By Jerry Briggs
Special for The JB Replay
For the last four years, Jacob Germany’s parents from Oklahoma have attended each of their son’s home games at UTSA.
Germany, the Roadrunners’ 6-foot-11 center, has come to expect them at the arena about an hour before tipoff. Crazy enough, it didn’t work out that way for what was likely his last home game.
Because of a flat tire on their vehicle, Justin and Stacy Germany were not in the building at the standard 60-minute mark. Not to worry.
They arrived just in time to participate in a “Senior Night” ceremony honoring their son and his good friend, Erik Czumbel. Later, they were awarded with a bonus when Jacob helped lead the Roadrunners to a 78-73 Conference USA victory over the Charlotte 49ers.
With the performance, UTSA won its second in a row. In addition, the Roadrunners improved their late-season record to 3-2 in the last five games going into next week’s Conference USA tournament.
“I’m going through a lot of emotions, to be honest,” Germany told reporters in his post-game interview. “I’m excited for the team to win. But I also…it didn’t really hit me until I was doing radio and looked over and saw my mom.”
On his parents’ late arrival, Germany just shrugged in sort of a “that’s life” type shrug.
“They almost didn’t even make it,” he said. “The only day out of the last four years.”
The game was close and competitive in the first half as Charlotte knocked down seven three-point shots, only to see UTSA hammer the ball inside, forging an 18-8 lead in paint points.
With UTSA leading by one coming out of intermission, the teams traded baskets for about five minutes before the Roadrunners hit the 49ers with a decisive 19-5 run. Germany capped the surge by knocking down a 12-foot jumper from the side with seven minutes left, boosting his team into a 66-53 advantage.
Charlotte rallied behind guard Brice Williams and center Aly Khalifa to within one point with 2:40 remaining, but UTSA made just enough plays at the end to hold on to the victory, seizing a measure of momentum leading into the postseason.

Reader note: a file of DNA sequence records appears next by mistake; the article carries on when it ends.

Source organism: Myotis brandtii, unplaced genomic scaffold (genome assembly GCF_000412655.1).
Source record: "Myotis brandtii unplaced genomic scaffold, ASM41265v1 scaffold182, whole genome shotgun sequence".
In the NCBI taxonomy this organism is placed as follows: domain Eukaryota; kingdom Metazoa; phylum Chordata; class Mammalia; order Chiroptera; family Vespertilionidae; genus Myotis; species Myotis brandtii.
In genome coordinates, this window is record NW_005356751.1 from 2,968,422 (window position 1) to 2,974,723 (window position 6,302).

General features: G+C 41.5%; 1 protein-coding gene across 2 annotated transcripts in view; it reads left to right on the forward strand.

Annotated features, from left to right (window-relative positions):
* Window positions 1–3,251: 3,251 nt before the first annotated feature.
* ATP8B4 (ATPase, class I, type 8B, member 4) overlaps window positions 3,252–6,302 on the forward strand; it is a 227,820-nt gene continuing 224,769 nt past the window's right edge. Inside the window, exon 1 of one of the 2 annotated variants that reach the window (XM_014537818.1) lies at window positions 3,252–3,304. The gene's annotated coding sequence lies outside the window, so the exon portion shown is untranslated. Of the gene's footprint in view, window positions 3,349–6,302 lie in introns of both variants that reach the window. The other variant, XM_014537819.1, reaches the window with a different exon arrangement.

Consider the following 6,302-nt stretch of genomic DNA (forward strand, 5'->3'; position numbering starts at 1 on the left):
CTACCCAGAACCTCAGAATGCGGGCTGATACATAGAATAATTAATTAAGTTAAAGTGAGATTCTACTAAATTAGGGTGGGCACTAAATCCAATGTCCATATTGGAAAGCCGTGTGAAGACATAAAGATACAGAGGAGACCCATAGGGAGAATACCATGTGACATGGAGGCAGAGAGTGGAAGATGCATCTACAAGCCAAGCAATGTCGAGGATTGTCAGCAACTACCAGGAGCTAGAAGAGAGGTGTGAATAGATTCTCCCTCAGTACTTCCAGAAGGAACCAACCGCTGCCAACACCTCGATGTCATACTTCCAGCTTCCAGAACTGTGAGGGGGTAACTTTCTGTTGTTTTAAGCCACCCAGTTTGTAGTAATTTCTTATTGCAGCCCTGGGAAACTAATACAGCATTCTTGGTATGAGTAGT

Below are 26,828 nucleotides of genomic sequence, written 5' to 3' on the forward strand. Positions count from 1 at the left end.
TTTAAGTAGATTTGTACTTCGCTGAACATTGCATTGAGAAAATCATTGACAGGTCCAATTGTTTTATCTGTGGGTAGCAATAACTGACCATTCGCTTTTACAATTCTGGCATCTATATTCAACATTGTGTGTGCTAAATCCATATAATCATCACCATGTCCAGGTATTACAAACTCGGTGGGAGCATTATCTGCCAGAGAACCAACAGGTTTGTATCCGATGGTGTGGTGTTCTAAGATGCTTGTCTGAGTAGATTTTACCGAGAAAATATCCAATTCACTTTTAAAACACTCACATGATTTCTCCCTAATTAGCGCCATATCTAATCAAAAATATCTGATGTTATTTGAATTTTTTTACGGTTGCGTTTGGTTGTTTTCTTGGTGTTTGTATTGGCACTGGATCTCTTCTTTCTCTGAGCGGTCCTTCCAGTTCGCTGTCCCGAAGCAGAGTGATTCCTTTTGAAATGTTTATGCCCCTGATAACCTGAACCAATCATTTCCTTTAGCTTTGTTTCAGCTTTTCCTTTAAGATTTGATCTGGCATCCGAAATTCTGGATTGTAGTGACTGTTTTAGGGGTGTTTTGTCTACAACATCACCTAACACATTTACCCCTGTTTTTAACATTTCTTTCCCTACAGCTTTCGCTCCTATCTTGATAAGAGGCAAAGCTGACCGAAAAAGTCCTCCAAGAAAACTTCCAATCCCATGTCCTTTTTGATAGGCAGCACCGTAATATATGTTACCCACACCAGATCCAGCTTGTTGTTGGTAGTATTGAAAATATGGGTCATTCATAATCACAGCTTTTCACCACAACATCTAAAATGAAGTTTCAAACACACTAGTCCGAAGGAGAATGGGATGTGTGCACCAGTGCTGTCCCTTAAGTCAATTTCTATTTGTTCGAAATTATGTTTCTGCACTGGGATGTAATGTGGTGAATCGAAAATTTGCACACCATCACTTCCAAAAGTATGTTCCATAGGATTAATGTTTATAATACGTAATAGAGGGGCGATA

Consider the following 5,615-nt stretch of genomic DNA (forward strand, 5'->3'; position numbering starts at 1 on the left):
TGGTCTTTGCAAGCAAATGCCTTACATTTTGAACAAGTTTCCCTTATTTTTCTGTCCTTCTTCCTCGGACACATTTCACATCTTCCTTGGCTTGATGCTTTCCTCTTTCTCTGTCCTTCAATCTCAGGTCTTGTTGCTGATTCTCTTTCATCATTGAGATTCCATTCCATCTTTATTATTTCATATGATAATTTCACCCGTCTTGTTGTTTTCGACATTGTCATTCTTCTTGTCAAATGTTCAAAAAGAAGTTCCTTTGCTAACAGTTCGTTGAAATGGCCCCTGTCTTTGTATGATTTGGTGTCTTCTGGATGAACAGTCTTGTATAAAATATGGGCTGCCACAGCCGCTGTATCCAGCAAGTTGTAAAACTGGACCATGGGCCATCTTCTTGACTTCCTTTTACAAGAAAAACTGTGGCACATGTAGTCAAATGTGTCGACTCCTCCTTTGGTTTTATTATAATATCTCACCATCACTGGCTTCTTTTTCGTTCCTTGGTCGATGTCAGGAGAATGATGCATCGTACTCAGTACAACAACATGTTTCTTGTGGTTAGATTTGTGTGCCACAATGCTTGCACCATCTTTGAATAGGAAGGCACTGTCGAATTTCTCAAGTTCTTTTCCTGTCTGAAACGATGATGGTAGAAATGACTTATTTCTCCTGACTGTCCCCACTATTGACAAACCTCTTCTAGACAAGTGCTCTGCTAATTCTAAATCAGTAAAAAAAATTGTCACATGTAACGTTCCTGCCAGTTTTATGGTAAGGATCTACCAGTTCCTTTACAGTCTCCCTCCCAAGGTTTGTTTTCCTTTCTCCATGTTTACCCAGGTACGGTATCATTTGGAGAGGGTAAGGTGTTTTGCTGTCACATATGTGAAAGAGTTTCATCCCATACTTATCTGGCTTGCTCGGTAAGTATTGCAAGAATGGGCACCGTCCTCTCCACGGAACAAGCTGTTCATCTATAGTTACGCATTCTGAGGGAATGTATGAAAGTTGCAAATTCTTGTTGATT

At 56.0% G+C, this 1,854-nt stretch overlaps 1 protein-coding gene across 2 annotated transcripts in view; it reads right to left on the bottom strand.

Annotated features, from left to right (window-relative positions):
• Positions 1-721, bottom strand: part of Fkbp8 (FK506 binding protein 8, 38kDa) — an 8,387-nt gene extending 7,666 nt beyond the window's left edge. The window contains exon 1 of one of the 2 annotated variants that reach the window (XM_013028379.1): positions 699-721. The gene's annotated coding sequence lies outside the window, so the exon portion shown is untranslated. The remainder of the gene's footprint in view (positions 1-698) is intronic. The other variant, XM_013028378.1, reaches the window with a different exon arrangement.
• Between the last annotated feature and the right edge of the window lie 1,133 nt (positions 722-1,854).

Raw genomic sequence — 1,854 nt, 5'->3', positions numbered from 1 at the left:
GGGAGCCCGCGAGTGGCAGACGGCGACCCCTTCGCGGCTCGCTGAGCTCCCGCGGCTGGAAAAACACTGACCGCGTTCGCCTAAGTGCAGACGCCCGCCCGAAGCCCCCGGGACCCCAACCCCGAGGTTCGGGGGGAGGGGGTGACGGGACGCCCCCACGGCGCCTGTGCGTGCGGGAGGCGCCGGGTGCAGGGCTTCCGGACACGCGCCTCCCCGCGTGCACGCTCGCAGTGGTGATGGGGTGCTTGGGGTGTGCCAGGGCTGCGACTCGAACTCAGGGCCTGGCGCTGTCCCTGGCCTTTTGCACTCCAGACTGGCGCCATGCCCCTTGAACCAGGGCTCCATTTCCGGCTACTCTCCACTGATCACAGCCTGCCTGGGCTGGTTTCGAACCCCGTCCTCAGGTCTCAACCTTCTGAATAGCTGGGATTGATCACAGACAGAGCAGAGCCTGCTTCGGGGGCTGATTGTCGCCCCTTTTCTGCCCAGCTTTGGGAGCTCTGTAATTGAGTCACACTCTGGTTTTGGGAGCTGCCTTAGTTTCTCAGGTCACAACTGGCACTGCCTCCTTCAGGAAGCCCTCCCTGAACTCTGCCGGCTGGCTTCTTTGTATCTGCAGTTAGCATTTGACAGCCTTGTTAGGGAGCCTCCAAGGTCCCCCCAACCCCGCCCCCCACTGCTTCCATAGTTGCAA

As much momentum as a team with 21 losses can have, anyway.
“We’re starting to click a little bit,” Germany said. “We stayed practicing the right way. We stayed together. We didn’t veer off. We had a few days where I wouldn’t say we all got better. But we brought each other back…stayed together through thick and thin. You keep doing the right things, and eventually it’s going to pay off.”
Even with the loss, Charlotte (18-12, 9-10) clinched the fifth seed in the tournament and a first-round bye.
Meanwhile, UTSA (10-21, 4-16) finished last in the C-USA standings and thus will take the No. 11 seed into next week. The postseason event — UTSA’s last in the C-USA given its impending move next year to the American Athletic Conference — will be contested from March 8-11 in Frisco, with the winner claiming an automatic bid to the NCAA tournament.
NCAA Selection Sunday is March 12, when the 68-team will be unveiled.
The Roadrunners did what they needed to do against the 49ers, who play a slow and deliberate Princeton-style offense. They kept the 49ers off the offensive boards and hit a solid 49 percent of their shots from the field. In the second half, their defense was good, with UTSA limiting Charlotte to 43 percent from the field and, more importantly, to four of 13 from behind the arc.
Only a rash of missed free throws in the last five minutes by the Roadrunners kept it from being a double-digit victory.